Teaching in the One-to-One Classroom by Alice Owen, Sam Farsaii, Gerald Knezek and Rhonda Christensen
In this article, the authors stress the importance of "letting go" of old teaching models. The "stand and deliver" method of the past will no longer prove effective in this day and age where technology is utilized in the classroom. If every student has a laptop, this type of instruction will render a meaningless state, prompting us as educators to move on to a more differentiated instruction. Through an instructional strategy of guiding and facilitating student learning, we can open the door to a new style of learning for students, allowing for further growth and engagement in the classroom.
Q1: If I worked at a school with less funding, how would I get my students lap tops so that they too could share in this one-to-one style classroom?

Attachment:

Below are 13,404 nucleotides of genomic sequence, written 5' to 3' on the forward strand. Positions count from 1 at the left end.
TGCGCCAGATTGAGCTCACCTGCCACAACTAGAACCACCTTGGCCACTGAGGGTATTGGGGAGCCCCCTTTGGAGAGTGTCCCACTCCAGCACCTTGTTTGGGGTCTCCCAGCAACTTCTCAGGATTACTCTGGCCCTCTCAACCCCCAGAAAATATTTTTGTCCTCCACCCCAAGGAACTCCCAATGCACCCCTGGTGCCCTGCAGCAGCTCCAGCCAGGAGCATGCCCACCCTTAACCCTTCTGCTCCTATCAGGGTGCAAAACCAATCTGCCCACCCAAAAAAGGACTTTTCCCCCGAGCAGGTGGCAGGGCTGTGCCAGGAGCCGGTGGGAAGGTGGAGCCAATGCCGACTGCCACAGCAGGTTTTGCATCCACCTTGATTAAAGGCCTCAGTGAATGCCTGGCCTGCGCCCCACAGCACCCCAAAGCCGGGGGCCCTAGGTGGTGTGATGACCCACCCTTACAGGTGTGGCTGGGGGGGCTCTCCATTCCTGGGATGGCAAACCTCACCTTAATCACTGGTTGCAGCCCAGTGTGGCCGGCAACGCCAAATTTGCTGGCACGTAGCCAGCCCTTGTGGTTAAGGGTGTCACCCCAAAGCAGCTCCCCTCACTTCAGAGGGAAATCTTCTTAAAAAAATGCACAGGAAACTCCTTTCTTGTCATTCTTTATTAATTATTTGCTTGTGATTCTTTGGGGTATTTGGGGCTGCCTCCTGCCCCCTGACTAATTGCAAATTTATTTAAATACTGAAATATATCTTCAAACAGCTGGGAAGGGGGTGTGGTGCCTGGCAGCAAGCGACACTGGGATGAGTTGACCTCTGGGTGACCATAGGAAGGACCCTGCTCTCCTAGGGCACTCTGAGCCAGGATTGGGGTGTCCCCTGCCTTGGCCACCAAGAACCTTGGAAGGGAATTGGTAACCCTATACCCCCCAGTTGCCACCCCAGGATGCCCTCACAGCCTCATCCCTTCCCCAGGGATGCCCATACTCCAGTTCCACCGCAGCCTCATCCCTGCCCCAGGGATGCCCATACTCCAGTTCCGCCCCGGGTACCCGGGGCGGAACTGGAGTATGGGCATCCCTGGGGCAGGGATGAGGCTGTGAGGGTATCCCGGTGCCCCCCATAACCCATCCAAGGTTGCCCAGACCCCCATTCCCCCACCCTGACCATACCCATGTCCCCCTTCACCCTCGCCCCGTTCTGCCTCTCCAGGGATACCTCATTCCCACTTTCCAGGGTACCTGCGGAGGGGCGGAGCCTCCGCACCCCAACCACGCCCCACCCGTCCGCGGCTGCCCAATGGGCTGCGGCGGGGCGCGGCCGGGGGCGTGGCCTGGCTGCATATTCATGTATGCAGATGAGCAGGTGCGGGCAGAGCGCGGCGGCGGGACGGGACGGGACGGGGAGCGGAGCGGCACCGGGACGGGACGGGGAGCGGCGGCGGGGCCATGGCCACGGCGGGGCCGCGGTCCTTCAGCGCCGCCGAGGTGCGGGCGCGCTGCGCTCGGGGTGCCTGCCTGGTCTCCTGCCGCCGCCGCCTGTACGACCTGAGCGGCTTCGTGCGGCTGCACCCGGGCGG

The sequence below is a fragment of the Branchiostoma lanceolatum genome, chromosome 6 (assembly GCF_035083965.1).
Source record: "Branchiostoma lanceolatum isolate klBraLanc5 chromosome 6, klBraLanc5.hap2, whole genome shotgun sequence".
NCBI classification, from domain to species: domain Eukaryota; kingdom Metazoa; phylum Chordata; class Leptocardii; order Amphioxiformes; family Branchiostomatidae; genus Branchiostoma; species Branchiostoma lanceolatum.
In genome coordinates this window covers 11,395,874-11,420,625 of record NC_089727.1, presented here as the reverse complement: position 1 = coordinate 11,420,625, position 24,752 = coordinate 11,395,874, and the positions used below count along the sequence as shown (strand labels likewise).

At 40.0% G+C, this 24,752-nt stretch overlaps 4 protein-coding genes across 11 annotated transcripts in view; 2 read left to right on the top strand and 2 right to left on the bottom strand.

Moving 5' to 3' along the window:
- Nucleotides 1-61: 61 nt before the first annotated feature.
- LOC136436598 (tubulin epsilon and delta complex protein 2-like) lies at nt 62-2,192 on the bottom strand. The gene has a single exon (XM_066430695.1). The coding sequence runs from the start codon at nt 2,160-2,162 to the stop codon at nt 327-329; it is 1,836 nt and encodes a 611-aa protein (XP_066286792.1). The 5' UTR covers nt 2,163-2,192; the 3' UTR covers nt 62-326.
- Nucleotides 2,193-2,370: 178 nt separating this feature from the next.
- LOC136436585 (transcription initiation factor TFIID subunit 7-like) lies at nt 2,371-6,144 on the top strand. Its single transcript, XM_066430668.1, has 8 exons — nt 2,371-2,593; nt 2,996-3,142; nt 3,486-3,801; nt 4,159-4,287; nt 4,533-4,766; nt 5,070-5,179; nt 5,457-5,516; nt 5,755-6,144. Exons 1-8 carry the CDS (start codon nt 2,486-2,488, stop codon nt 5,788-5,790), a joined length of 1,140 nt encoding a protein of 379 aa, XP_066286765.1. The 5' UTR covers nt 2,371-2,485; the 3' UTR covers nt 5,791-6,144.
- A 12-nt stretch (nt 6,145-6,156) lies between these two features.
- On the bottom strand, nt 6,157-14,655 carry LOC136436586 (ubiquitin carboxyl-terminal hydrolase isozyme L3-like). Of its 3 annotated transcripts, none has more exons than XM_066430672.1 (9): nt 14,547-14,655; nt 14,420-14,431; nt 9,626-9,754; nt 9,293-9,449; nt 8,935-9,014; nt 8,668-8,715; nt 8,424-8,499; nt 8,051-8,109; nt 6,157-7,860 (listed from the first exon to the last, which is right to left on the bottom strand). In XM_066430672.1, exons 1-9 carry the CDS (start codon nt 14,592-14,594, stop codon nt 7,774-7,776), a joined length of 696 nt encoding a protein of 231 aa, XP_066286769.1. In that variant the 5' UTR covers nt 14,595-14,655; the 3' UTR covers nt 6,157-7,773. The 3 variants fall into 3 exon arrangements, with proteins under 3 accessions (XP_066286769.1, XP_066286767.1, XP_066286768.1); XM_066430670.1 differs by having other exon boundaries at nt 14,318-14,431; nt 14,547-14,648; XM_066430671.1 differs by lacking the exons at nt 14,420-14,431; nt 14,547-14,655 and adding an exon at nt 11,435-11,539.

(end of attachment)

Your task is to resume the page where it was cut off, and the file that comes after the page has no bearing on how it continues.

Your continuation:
A1: Perhaps I could arrange fundraisers through the district, or even write to a computer company about the importance of computers in the classroom. Maybe with statistics to back up my plea, donors would feel inclined to help broaden the learning scope of today's youth. Hopefully, the government will stop cutting funding for schools and teachers, but until then I hope some of my other ideas would warrant positive results.
Q2: How will I alter my teaching to allow for a one-to-one classroom to thrive?
A2: As the article suggested, I would focus more on group work rather than direct teaching. This way, students are becoming more independent in their learning, but are also able to share ideas and strategies with classmates. This will help increase the diversity of concepts in the classroom, as well as teach students how to work cooperatively and respectfully in a group.